Vale of Tempe
|Vale of Tempe|
View of the valley with Pineios River flowing through.
|Floor elevation||approx. 267 metres (876 ft)|
|Long-axis length||12.4 kilometres (7.7 mi)|
|Width||0.7 to 1.5 kilometres (0.43 to 0.93 mi)|
The Vale of Tempe (Greek: Τέμπη) is a gorge in the Tempi municipality of northern Thessaly, Greece, located between Olympus to the north and Ossa to the south. The valley is 10 kilometers long and as narrow as 25 meters in places, with cliffs nearly 500 meters high, and through it flows the Pineios River on its way to the Aegean Sea. In ancient times, it was celebrated by Greek poets as a favorite haunt of Apollo and the Muses. On the right bank of the Pineios sat a temple to Apollo, near which the laurels used to crown the victorious in the Pythian Games were gathered.
The Tempe Pass is a strategic pass in Greece since it is the main route from Larisa through the mountains to the coast. Though it can be bypassed via the Sarantoporo Pass, the alternate route takes longer. Because of this it has been the scene of numerous battles throughout history. In 480 BC, 10,000 Athenians and Spartans gathered at Tempe to stop Xerxes's invasion. However, once there, they were warned by Alexander I of Macedon that the vale could be bypassed and that the army of Xerxes was overwhelmingly large; accordingly, the Greeks retreated.
Local history and legend
The Vale of Tempe was home for a time to Aristaeus, son of Apollo and Cyrene, and it was here that he chased Eurydice, wife of Orpheus, who, in her flight, was bitten by a serpent and died. In the thirteenth century AD a church dedicated to Aghia (Saint) Paraskevi was erected in the valley.
During the Third Macedonian War in 169 BC the Romans broke through Perseus of Macedon's defences here and later defeated him in the Battle of Pydna. During the revolution of Andriskos in 148 BC the valley was the site of another conflict. There were other battles fought there during the barbarian raids that mark the end of the Roman era in Greece and in Byzantine and Ottoman times.
John Lemprière in his Classical Dictionary gives this description:
Tempe, (plur.) a valley in Thessaly, between mount Olympus at the north, and Ossa at the south, through which the river Peneus flows into the Ægean. The poets have described it as the most delightful spot on the earth, with continual cooling shades, and verdant walks, which the warbling of birds rendered more pleasant and romantic, and which the gods often honored with their presence. Tempe extended about five miles in length but varied in the dimensions of its breadth so as to be in some places scarce one acre and a half wide. All vallies that are pleasant, either for their situation or the mildness of their climate, are called Tempe by the poets.
Tempe has become notorious for the poor condition of the road passing through it and for horrible accidents that have happened there. On October 4, 1999 a bus carried some PAOK fans who returned from a match in Athens crashed with a truck, coming from the opposite direction. The result was 7 deaths, 6 PAOK fans and the bus driver.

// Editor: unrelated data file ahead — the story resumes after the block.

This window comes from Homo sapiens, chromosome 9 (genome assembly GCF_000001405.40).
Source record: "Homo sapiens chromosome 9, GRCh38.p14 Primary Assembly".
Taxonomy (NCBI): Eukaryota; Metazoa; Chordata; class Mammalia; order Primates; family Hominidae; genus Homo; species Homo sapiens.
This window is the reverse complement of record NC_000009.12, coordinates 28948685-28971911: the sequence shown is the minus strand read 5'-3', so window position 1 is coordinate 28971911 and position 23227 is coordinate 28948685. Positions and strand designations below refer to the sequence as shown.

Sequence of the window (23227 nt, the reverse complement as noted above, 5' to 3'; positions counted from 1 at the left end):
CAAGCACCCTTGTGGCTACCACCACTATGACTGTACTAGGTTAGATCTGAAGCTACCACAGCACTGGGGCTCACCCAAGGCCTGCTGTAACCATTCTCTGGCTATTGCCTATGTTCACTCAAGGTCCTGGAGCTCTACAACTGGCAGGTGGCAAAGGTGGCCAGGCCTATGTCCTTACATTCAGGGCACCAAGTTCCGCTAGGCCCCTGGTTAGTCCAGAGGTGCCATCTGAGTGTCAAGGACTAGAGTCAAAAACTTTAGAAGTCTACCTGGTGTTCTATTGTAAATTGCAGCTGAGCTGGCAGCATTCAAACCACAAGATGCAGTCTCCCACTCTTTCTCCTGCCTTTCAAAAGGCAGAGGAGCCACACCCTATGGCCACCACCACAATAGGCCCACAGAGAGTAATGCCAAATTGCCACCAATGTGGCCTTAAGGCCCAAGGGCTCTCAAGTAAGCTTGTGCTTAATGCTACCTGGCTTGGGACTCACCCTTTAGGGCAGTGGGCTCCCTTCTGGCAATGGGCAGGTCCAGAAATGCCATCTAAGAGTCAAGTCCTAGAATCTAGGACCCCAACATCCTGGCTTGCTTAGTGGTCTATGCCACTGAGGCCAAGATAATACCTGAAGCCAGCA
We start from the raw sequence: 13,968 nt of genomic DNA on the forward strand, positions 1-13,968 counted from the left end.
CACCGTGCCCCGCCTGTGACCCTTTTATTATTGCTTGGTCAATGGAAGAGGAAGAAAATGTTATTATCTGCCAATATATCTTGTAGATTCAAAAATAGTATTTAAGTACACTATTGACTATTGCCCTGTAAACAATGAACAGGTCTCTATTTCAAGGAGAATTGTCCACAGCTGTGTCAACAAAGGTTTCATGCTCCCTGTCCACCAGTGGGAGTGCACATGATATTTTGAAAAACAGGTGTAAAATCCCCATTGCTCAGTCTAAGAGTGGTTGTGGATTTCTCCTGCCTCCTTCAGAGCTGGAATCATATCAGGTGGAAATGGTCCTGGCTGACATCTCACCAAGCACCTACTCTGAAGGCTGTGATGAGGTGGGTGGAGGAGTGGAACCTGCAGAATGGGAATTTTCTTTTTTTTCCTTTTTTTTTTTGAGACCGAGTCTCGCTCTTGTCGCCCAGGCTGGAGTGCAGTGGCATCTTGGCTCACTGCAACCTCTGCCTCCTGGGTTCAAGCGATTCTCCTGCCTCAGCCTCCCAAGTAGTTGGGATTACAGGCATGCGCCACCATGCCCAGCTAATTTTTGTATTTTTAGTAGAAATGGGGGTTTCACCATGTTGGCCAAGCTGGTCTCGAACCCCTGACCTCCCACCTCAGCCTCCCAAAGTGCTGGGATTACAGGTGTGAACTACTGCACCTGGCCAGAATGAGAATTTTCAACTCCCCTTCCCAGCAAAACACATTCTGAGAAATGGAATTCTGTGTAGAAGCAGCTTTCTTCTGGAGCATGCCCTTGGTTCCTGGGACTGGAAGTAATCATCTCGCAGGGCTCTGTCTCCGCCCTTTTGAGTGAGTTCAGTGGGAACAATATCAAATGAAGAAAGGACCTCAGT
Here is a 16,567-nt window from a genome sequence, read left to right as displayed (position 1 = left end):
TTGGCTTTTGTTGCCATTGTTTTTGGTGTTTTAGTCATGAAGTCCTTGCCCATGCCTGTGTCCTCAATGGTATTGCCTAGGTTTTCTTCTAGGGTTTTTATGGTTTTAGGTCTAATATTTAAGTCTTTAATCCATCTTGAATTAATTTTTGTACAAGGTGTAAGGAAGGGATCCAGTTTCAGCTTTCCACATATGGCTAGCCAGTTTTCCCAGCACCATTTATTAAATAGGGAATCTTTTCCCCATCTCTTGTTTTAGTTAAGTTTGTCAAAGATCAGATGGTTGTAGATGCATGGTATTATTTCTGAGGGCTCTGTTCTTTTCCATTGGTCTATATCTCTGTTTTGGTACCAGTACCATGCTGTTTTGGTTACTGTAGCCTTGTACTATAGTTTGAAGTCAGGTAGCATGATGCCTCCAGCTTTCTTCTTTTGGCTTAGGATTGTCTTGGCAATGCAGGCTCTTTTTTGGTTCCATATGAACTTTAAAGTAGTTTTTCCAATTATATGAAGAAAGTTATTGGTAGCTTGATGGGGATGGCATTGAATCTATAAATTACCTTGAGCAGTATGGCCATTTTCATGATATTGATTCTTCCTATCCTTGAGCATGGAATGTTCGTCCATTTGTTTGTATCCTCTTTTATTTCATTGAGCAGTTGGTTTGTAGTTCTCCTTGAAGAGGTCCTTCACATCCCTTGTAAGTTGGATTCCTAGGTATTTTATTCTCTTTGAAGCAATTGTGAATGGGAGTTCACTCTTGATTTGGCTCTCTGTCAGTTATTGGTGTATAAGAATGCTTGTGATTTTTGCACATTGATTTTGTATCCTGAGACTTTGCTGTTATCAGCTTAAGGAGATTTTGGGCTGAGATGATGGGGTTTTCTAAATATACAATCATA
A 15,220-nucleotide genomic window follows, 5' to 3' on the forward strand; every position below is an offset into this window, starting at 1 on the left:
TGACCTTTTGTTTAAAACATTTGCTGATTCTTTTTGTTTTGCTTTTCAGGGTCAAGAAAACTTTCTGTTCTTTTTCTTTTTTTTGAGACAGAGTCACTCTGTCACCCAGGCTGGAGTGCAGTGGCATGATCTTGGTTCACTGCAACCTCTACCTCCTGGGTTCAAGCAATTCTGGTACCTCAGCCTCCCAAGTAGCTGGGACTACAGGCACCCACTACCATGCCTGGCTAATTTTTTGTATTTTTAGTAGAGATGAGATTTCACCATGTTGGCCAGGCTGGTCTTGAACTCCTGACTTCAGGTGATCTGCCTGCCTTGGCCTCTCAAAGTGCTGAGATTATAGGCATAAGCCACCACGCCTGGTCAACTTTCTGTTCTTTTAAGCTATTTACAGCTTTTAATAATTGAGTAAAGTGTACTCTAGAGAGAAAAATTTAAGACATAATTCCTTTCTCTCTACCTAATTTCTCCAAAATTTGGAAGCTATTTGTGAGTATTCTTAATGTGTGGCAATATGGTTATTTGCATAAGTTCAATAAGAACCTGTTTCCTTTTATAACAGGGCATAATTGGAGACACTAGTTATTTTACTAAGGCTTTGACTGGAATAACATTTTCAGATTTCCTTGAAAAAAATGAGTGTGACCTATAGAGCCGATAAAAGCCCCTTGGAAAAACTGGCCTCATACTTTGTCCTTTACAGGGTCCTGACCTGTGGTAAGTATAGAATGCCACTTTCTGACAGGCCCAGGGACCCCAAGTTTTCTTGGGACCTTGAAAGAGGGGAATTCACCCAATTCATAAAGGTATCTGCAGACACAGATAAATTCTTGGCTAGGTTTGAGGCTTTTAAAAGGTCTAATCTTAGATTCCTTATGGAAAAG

The most severe happened in 2003: an entire 11th grade class of 21 students from the village of Makrochori (Prefecture of Imathia) perished when a truck carrying plywood, coming from the opposite direction, hit their bus on its side. Although the driver was able to reduce the truck's velocity in just a few seconds, sideways momentum was conserved by the plywood which detached from the vehicle and sliced into the left side of the coach, instantly killing many of the passengers.
On December 16, 2009, a small rockfall occurred. No damage or injury occurred. The road was subsequently closed, and during the inspection the next day a massive rockslide occurred, killing one person. The road remained closed until May 2010 while rocks were scaled off the cliff faces above the road, and rockfall protection fences were built.
The US city of Tempe, Arizona, and the Sydney suburb of Tempe are two locations named after it, as is a farm in the Eastern Cape of South Africa, with nearby farms named Olympus and Ossa. The Vale of Tempe Road tracing a small valley in Penang, Malaysia, and Tempe Terra on Mars are also named after it.
- Catullus refers to Tempe in Catullus 64 lines 285-286.
- Horace refers to Tempe in Ode I.7.
- Virgil refers to Tempe in Georgics 4.317.
- Ovid refers to Tempe in Metamorphoses I.568 et seq. in an ekphrasis loci.
- Strabo refers to Tempe in his Geographica, Book 9.
- Edmund Spenser refers to Tempe in The Fairie Queene in Book 2, Canto XII, stanza lii.
- Philip Sidney refers to Tempe in "Astrophel and Stella" in sonnet 74.
- Percy Shelley refers to Tempe in Hymn Of Pan.
- John Keats refers to Tempe in Ode on a Grecian Urn.
- Ruskin refers to Tempe in his open letters concerning the railway.
- Thomas Hardy refers to Vale of Tempe in The Return of the Native p. 3
- Herman Melville refers to Tempe in "On the Slain Collegians"
- Francis Thompson refers to Tempe in "Pastoral".
- Virginia Woolf, in Chapter Two of Orlando, writes that Orlando preferred "now the vales of Tempe; then the fields of Kent or Cornwall."
- Emerson references Tempe in his essay Nature.
- Battle of Tempe Gorge – a description of a World War II battle that took place at the gorge
- Media related to Tempe Valley at Wikimedia Commons
- Livius.org: Tempe (Témbi)
- Summary of the works done to protect the road through the Tempe Valley in Northern Greece from rockfalls